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National Health Service for Expats in the United Kingdom

Submitted: July 2013

The National Health Service (NHS) is Britain’s taxpayer-funded healthcare service. It is free, albeit subsidised prescription charges apply in England, mostly for medications, dental care and eye treatment. The UK healthcare system revolves around the NHS, which is a public service administered by the Department of Health.

Management of the NHS is “devolved”. Consequently, there is NHS England, NHS Wales, NHS Scotland, and HSC Northern Ireland (also commonly called “NHS Northern Ireland”). However, this division may be largely unnoticed by patients because of high “cross-border” cooperation at UK level.

A private medical insurance policy might supplement NHS services. See Health Insurance for Expats in the UK

Unconditionally free services

Some services are always free of charge. These include:

  • Emergency treatment See Health Emergencies for Expats in the UK
  • Compulsory psychiatric treatment
  • Compulsory treatment as result of a court order (England and Scotland only)
  • Treatment for some communicable diseases
  • HIV testing and advice, and
  • Family planning services

Residence-based free services

The NHS is normally free if you are “ordinarily resident” in the UK. Residence for NHS purposes is different from tax residence.

NHS hospitals (other than for the above mentioned services) are free if you:

  • Have lived legally in the UK for at least 12 months when you start treatment. Temporary stays outside the UK of up to three months (182 days in England) are disregarded
  • Have come to the UK with the intent of becoming permanent resident
  • Have come to the UK for salaried or self-employed work. In England and Wales, your employer's main place of business (including branches of foreign companies) must be in the UK or be registered in the UK. If you are self-employed, your main place of business must be in the UK.
  • Are temporarily working abroad for less than five years, but you normally work in the UK and you have lived in the UK for a continuous 10-year-period prior to leaving the UK. Tighter rules apply in Scotland.
  • Have been granted asylum, or – in certain circumstances – have made an application for it
  • Get a UK state pension and live in the UK for at least six months a year and live in another EEA country or Switzerland for the other part of the year. If you are a resident of another EEA country or Switzerland, you may still get free NHS hospital treatment if you fall ill during a stay in the UK
  • Are from another EEA country or Switzerland and have a European Health Insurance Card (EHIC) unless you specifically come to the UK to seek treatment, or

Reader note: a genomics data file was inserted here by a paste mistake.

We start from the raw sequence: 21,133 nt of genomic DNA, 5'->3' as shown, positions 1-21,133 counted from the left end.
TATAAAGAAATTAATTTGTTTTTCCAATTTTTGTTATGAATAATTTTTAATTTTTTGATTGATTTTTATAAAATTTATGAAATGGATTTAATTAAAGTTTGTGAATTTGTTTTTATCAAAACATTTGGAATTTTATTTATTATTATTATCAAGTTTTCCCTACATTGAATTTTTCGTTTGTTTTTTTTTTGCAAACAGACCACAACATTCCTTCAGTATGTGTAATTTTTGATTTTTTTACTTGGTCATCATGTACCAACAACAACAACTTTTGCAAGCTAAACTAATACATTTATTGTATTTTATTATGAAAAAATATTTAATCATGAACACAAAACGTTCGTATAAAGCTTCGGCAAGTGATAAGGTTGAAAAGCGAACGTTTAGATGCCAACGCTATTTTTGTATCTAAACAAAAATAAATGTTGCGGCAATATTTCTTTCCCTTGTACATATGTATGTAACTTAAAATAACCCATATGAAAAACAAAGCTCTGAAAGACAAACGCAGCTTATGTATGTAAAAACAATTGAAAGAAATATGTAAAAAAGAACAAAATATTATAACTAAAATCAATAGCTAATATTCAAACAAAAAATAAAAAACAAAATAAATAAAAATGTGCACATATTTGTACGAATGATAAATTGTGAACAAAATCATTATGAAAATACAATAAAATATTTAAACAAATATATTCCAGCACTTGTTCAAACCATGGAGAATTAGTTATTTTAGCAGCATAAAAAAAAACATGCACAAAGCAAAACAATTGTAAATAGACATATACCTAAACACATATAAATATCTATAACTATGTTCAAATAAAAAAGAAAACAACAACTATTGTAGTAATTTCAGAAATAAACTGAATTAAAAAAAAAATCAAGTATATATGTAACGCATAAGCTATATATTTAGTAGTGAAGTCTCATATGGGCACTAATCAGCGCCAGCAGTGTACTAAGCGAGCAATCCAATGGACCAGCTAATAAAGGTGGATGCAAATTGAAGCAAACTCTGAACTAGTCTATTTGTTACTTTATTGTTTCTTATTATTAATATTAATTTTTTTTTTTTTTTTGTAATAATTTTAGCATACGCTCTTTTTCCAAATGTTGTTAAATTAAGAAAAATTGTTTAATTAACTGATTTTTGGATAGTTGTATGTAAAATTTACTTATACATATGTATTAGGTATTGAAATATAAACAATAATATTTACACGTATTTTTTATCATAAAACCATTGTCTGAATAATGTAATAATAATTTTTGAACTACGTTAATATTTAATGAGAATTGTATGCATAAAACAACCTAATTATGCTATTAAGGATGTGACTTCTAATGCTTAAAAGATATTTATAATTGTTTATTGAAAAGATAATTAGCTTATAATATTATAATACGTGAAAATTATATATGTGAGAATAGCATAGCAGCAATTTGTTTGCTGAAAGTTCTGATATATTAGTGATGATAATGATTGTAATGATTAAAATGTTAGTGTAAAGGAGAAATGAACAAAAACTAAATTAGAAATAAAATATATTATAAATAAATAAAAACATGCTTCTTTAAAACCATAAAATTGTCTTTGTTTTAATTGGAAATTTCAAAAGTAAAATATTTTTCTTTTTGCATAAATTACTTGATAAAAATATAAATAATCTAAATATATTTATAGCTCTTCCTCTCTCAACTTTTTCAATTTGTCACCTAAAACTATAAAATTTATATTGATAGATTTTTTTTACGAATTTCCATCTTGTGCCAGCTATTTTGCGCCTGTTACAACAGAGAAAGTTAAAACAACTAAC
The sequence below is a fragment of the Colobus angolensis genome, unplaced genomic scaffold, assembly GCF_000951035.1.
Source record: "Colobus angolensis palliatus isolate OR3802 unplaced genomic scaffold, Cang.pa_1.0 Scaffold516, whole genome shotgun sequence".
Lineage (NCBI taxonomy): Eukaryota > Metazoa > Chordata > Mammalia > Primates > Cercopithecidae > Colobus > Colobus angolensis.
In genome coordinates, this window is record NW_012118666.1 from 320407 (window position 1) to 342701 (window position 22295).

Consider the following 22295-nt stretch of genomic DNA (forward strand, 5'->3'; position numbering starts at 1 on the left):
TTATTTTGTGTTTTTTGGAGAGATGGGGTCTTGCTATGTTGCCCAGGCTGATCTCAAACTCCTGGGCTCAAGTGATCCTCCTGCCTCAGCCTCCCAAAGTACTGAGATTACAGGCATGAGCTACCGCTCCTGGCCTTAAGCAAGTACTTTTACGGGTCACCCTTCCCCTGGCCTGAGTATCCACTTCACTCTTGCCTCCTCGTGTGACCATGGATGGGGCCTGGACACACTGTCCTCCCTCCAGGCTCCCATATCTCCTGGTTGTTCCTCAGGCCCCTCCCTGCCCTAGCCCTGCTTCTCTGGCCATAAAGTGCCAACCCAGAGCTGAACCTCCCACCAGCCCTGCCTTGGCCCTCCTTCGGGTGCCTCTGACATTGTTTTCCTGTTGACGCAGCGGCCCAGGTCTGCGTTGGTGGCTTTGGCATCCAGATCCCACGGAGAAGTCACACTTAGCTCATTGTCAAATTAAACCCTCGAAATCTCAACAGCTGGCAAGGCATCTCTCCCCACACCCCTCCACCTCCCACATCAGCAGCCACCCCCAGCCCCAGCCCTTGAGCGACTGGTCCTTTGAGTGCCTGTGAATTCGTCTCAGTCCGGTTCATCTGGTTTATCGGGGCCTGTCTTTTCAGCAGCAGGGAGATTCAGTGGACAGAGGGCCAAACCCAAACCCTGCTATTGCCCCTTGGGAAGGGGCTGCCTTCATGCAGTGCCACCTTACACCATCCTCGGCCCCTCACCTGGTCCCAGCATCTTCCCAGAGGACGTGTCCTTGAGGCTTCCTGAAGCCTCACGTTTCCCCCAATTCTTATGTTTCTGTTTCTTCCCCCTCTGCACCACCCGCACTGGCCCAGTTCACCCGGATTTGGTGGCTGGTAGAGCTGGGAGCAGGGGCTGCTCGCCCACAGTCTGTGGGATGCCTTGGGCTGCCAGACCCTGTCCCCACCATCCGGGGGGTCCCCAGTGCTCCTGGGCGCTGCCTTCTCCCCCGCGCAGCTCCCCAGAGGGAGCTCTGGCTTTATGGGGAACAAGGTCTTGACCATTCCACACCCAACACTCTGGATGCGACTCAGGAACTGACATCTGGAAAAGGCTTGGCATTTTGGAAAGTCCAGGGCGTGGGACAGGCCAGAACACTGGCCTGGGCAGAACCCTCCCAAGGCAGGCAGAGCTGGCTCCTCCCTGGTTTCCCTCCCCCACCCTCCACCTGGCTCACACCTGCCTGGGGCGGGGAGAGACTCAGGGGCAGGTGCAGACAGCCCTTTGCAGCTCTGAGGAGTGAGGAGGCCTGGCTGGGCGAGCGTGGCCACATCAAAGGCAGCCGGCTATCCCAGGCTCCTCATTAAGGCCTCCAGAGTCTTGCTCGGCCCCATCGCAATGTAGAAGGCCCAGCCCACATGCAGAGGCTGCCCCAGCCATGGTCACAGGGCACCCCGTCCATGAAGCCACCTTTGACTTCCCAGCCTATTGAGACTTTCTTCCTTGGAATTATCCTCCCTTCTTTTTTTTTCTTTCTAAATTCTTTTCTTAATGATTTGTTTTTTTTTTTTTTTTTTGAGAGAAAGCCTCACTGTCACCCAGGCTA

• Are a student following a course of study which lasts at least six months.

Your family members may also be entitled to free treatment if you fall under one of the above categories, but they must generally be living with you whilst you are in the UK.

Free services for certain non-residents

As a general rule, non-residents are not entitled to free routine treatment for a pre-existing condition. However, hospital is free if you are a non-resident and fall ill during a visit to the UK if you:

  • Come from a non-EEA country which has a healthcare agreement with the UK. Check this agreement to determine what you are entitled to

  • Have lived lawfully in the UK for at least 10 continuous years, and you are now living in an EEA country, Switzerland, or a country with which the UK has a healthcare agreement. Your spouse, civil partner and dependent children are also entitled to free NHS hospital treatment if they fall ill. They must be living with you throughout your stay in the UK
  • Get a UK state pension and you normally live in a non-EEA country. You must have lived lawfully in the UK or have made Crown Service for at least 10 continuous years. Your spouse, civil partner and dependent children are also entitled to free NHS hospital treatment if they fall ill. They must be living with you throughout your stay in the UK
  • Have been granted permission to enter the UK for medical treatment (“leave to enter”), and have received permission from the Secretary of State to get free treatment in NHS England because of exceptional humanitarian reasons.

If you are not entitled to free NHS treatment, the hospital may ask you to pay in full in advance, or to sign an undertaking to pay. This does not apply if you require emergency treatment immediately, but you are expected to return to your home country once your health stabilises.

General Practitioners and dentists for expats

A GP or dentist has some flexibility to determine if you are resident in the UK to get free treatment. Therefore, it is critical to demonstrate that your stay in the UK has some degree of stability or permanence.

A GP or dentist may also accept you as a temporary resident if you stay in the UK for less than three months. This is not automatic however, and a GP or dentist may also offer to accept you as a private patient, for which you would be charged. For more information on GP registration, see Doctors & Hospitals for Expats in the UK

Emergencies outside the hospital are normally free.

 

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